Nescafe was their second major product in Asia.
Nescafe, of course, is also the easy way. Spoon the glop into the cup, add hot water, stir. Voila! A cup of terrible coffee in less time than it takes to say, "A cup of terrible coffee."
When Nescafe barged into the market, it displaced a thriving tradition of freshly-roasted, locally grown coffee. Vietnam, Thailand, Laos, and Cambodia all grew coffee, and Indonesia was globally famous for it. In all those countries but Indonesia, local coffee production took a major bath.
But only at the low end. On the very highest end, demand remained steady for a variant that Nestle, in their sober, soul-shriveling Swiss suits and ties, couldn't have imagined if they'd been given the rest of the century to brainstorm.
It's called "The Weasel."
This is a civet cat. Civets live all over Southeast Asia - there are probably a dozen species. (The one above is the Indonesian palm civet.) Civets have been famous in some circles for years because the musk they secrete from their perineal gland (that's the gland right at the exit door, the same ones dogs sniff when they're saying hello) was an essential stabilizing base for perfumes. In fact, demand was so high that some civets became endangered, so perfumers stopped killing civets to harvest the glands and instead they now hire people to, ummm, scrape the, uh, stuff from the back end of a living civet. And you think you've got a bad job.
So remember, the fanciest perfume in the world contains butt-juice from a civet cat.
But this is about coffee.
The coffee bean matures inside the coffee berry, which is, as the name suggests, a bit of fruit surrounding a large, hard seed. In normal coffee harvesting, the berries are dried and the fruit stripped away to reveal the bean, which is then dried and, eventually, roasted and ground.
But lots of coffee berries fall off the trees before they're harvested, and a great many of them are eaten by civets. Civets are the beatniks of the animal world; what they really want is some good espresso, a set of bongos, and a beret, and they can do without the bongos and the berets. So they eat the berries and then stay up all night talking, and then eat some more the next day. And, nature being what it is, sooner or later, the ground is littered with a distinctive, ummmm, spoor.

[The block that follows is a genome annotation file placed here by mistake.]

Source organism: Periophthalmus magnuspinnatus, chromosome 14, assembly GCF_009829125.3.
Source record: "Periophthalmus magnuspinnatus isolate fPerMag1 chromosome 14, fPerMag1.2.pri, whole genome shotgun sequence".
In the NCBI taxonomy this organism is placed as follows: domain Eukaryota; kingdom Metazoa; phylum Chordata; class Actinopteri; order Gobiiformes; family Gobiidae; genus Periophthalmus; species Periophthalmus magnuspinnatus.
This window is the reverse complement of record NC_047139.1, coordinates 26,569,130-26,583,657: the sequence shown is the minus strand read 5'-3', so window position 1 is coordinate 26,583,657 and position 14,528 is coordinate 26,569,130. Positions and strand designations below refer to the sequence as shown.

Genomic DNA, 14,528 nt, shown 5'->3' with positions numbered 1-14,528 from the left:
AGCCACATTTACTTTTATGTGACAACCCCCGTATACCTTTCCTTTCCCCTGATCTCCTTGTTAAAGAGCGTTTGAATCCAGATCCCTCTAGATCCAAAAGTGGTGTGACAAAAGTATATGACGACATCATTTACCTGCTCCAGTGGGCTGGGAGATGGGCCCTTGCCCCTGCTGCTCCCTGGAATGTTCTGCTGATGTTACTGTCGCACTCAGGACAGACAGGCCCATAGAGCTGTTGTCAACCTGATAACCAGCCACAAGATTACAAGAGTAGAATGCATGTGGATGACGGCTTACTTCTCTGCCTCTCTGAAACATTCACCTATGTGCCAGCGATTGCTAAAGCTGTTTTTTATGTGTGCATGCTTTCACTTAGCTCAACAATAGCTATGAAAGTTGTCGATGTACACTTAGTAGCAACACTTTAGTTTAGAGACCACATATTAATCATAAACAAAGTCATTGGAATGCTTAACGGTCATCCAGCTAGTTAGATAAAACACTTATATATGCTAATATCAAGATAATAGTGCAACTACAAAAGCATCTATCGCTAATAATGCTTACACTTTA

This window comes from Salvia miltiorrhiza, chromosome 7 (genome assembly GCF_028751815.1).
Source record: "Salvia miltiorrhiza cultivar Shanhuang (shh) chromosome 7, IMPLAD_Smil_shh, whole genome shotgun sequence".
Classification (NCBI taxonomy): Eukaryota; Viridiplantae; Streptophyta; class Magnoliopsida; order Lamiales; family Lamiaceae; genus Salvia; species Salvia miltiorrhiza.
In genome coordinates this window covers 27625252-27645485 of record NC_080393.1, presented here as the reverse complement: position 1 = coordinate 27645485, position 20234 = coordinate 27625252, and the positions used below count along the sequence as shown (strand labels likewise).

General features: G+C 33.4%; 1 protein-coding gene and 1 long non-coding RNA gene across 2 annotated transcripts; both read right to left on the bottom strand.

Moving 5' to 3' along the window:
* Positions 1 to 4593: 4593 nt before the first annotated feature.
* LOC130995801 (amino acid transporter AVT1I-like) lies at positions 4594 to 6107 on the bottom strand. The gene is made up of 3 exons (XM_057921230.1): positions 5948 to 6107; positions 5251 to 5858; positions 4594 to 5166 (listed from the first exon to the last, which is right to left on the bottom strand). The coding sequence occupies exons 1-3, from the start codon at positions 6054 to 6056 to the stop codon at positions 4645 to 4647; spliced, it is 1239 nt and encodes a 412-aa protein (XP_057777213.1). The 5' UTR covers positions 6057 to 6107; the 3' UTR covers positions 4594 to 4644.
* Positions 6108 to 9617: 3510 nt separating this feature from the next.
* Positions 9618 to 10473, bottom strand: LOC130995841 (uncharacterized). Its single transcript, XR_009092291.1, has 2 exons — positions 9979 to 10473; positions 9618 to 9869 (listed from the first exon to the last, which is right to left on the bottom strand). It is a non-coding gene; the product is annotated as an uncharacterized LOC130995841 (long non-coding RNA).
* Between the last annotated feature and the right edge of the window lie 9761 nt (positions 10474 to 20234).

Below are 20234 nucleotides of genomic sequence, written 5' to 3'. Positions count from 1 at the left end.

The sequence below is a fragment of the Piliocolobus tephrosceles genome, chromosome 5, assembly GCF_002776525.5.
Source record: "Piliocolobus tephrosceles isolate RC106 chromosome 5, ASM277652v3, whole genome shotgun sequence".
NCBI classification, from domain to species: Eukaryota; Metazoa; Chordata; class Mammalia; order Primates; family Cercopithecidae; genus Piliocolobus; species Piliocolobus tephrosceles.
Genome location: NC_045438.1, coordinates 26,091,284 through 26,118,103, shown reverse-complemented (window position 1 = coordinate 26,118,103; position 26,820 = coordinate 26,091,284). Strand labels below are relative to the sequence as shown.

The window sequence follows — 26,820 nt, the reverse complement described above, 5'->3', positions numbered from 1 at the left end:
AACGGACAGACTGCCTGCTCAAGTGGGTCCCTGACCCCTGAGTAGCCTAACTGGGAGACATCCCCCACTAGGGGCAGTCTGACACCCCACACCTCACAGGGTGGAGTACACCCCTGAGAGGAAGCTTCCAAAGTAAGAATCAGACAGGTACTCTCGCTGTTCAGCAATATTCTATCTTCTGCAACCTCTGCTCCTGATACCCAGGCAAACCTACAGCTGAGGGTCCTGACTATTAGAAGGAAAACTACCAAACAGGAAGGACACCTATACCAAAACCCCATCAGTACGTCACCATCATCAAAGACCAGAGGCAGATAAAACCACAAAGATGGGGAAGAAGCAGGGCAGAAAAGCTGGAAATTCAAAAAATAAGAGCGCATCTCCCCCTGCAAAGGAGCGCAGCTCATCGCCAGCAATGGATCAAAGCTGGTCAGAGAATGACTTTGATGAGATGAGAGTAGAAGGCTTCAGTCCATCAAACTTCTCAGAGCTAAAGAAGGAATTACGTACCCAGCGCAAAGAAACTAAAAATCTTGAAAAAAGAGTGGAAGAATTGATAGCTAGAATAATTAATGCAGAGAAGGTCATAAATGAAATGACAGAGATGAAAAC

Yes, that's what it looks like. Coffee growers in Indonesia, Vietnam, and Thailand individually (a) noticed that the beans passed through the civet's, errr, digestive system more or less whole, and (b) wondered what the coffee might taste like. Yes, they did, they really did. Independently of each other. So they cleaned it up and roasted it and tasted it.
And, you're probably asking, "What does it taste like?" It tastes sensational. And why? Well, it says here, "Research [shows] that the civet's endogenous digestive secretions seep into the beans, carrying proteolytic enzymes which break down the beans' proteins, yielding shorter peptides and more free amino acids. Since the flavor of coffee owes much to its proteins, there is a hypothesis that this shift in the numbers and kinds of proteins in beans after being swallowed by civets brings forth their unique flavor. Moreover, while inside a civet the beans begin to germinate by malting which also lowers their bitterness."
The resulting brew is called "Chon" (weasel) in Vietnam, "Kopi Luwak" in much of Indonesia, and something I can't think of in Thailand. It is the -- get ready -- most expensive coffee in the world. A single cup can run you US $35 and up, leaving Blue Mountain in the shade. No matter how many civets you've got, they can only pass so many coffee beans. The total annual crop in Thailand is about three tons and they estimate they could sell 300 tons, so it does get a bit pricey.
And I've drunk it (but not at those prices), and it's terrific.
Tim -- Sundays